Alterations in energetic state of the myocardium are associated with decompensated heart failure in humans and in animal models. However, the functional consequences of the observed changes in energetic state on mechanical function are not known. The primary aim of the study was to quantify mechanical/energetic coupling in the heart and to determine if energetic dysfunction can contribute to mechanical failure.
Exercise and Metabolism
Ageing and lifespan are strongly affected by metabolism. The maximal possible uptake of oxygen is not only a good predictor of performance in endurance sports, but also of life expectancy. Figuratively speaking, healthy ageing is a competitive sport. Although the root cause of ageing is damage to macromolecules, it is the balance with repair processes that is decisive. Reduced or intermittent nutrition, hormones and intracellular signalling pathways that regulate metabolism have strong effects on ageing.
In cardiac muscle, mitochondrial ATP synthesis is driven by demand for ATP through feedback from the products of ATP hydrolysis. However, in skeletal muscle at higher workloads there is an apparent contribution of open-loop stimulation of ATP synthesis. Open-loop control is defined as modulation of flux through a biochemical pathway by a moiety, which is not a reactant or a product of the biochemical reactions in the pathway.
Equations for blood oxyhemoglobin (HbO2) and carbaminohemoglobin (HbCO2) dissociation curves that incorporate nonlinear biochemical interactions of oxygen and carbon dioxide with hemoglobin (Hb), covering a wide range of physiological conditions, are crucial for a number of practical applications. These include the development of physiologically-based computational models of alveolar-blood and blood-tissue O2-CO2 transport, exchange, and metabolism, and the analysis of clinical and in vitro data.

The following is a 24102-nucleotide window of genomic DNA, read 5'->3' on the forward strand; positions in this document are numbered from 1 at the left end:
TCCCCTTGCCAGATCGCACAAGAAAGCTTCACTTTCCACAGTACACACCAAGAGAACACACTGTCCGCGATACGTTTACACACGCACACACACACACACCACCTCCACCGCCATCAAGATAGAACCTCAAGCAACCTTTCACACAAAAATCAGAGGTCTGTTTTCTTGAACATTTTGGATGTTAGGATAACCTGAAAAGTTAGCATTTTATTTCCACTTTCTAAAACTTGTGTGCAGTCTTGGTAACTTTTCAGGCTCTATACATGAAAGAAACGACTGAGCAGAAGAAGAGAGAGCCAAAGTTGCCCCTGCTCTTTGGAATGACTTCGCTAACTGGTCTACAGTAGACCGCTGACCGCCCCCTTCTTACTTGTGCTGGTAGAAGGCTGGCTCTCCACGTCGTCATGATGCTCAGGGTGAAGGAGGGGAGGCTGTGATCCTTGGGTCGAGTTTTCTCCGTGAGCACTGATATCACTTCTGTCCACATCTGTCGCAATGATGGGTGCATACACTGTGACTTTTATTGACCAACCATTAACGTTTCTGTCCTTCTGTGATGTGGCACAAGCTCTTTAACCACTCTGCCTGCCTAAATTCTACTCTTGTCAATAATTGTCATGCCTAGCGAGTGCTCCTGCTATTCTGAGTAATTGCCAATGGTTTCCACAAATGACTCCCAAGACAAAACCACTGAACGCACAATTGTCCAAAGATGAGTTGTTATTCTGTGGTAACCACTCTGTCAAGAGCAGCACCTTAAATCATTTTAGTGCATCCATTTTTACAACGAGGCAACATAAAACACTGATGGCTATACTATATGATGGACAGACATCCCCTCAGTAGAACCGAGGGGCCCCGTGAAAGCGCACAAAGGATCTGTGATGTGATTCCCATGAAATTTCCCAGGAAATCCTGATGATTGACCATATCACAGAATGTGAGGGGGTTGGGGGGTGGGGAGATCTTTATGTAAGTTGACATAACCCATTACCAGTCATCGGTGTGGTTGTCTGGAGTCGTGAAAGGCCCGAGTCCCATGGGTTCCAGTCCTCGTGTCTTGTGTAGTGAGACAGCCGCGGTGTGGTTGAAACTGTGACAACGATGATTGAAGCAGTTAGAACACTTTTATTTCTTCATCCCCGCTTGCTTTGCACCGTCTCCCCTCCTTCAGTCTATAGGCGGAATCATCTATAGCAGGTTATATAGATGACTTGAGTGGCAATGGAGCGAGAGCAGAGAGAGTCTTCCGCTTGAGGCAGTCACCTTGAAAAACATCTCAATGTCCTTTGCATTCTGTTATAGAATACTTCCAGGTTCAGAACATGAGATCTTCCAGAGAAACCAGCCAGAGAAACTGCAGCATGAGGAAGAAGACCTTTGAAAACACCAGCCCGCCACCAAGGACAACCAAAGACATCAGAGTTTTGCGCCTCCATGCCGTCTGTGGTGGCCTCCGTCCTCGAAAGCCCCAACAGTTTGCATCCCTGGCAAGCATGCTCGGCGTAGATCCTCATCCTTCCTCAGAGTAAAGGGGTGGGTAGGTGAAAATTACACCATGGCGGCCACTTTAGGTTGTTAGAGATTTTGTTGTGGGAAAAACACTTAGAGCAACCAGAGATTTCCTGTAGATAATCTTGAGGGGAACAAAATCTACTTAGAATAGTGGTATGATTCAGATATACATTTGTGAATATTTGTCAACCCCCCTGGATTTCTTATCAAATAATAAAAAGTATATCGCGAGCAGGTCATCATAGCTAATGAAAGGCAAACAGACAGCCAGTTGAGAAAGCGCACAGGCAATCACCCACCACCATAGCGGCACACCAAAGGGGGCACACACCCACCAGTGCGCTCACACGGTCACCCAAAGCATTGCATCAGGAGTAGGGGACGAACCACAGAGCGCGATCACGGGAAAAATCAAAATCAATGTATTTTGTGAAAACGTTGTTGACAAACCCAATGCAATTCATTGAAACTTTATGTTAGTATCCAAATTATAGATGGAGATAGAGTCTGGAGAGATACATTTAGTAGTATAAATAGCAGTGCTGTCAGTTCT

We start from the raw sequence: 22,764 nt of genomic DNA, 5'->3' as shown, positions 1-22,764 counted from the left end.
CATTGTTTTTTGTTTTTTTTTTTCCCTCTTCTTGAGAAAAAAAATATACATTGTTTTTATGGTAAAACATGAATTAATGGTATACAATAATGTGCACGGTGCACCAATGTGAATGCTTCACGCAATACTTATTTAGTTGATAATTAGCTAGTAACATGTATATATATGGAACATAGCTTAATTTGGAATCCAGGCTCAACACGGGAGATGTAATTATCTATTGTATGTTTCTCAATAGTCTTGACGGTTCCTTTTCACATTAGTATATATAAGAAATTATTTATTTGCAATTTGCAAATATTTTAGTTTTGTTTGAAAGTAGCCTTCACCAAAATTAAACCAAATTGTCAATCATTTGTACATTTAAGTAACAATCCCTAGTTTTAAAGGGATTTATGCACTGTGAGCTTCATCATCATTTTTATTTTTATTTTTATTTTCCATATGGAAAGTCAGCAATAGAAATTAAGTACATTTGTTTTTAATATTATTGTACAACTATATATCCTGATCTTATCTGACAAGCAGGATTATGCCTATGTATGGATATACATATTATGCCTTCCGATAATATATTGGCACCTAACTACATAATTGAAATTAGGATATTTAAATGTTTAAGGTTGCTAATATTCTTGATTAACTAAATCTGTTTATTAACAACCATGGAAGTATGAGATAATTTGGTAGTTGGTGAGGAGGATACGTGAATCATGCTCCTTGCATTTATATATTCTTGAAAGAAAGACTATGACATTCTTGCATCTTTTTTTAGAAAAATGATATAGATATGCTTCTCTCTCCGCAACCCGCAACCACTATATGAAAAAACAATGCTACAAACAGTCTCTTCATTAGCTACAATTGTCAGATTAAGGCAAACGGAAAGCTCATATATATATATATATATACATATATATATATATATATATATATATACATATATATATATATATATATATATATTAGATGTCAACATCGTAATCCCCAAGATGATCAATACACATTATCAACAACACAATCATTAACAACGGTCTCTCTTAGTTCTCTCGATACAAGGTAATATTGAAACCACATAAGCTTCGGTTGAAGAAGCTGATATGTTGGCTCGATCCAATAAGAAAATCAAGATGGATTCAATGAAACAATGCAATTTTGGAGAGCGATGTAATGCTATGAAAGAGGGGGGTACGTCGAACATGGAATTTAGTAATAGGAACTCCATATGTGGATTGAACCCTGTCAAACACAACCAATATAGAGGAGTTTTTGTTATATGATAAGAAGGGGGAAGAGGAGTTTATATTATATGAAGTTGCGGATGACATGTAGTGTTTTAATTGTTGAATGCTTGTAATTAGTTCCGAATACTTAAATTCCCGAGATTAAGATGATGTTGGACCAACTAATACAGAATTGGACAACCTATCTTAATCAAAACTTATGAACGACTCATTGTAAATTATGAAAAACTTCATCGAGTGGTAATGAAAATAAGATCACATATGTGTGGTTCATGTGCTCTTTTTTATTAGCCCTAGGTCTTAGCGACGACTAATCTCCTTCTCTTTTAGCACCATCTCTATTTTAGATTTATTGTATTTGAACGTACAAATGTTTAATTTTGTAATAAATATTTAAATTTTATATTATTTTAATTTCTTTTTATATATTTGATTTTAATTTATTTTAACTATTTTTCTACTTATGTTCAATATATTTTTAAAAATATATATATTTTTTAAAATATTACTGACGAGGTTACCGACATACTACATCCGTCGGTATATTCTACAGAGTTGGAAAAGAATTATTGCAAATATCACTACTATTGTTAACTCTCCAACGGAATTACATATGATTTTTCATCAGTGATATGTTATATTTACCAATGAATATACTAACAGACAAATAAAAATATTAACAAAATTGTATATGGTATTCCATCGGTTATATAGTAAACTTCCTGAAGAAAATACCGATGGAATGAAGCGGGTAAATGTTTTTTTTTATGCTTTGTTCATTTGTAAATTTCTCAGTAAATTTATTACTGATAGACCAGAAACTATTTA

METHODS AND RESULTS:
The goal of multiscale modeling in biology is to use structurally based physico-chemical models to integrate across temporal and spatial scales of biology and thereby improve mechanistic understanding of, for example, how a single mutation can alter organism-scale phenotypes. This approach may also inform therapeutic strategies or identify candidate drug targets that might otherwise have been overlooked.
To determine how oxidative ATP synthesis is regulated in the heart, the responses of cardiac mitochondria oxidizing pyruvate to alterations in [ATP], [ADP], and inorganic phosphate ([Pi]) were characterized over a range of steady-state levels of extramitochondrial [ATP], [ADP], and [Pi].
The 'Pathway for Oxygen' is captured in a set of models describing quantitative relationships between fluxes and driving forces for the flux of oxygen from the external air source to the mitochondrial sink at cytochrome oxidase. The intervening processes involve convection, membrane permeation, diffusion of free and heme-bound O2 and enzymatic reactions.
Thermodynamic aspects of chemical reactions have a long history in the Physical Chemistry literature. In particular, biochemical cycles - the building-blocks of biochemical systems - require a source of energy to function. However, although fundamental, the role of chemical potential and Gibb's free energy in the analysis of biochemical systems is often overlooked leading to models which are physically impossible. The bond graph approach was developed for modelling engineering systems where energy generation, storage and transmission are fundamental.
Despite extensive study over the past six decades the coupling of chemical reaction and mechanical processes in muscle dynamics is not well understood. We lack a theoretical description of how chemical processes (metabolite binding, ATP hydrolysis) influence and are influenced by mechanical processes (deformation and force generation). To address this need, a mathematical model of the muscle cross-bridge (XB) cycle based on Huxley's sliding filament theory is developed that explicitly accounts for the chemical transformation events and the influence of strain on state transitions.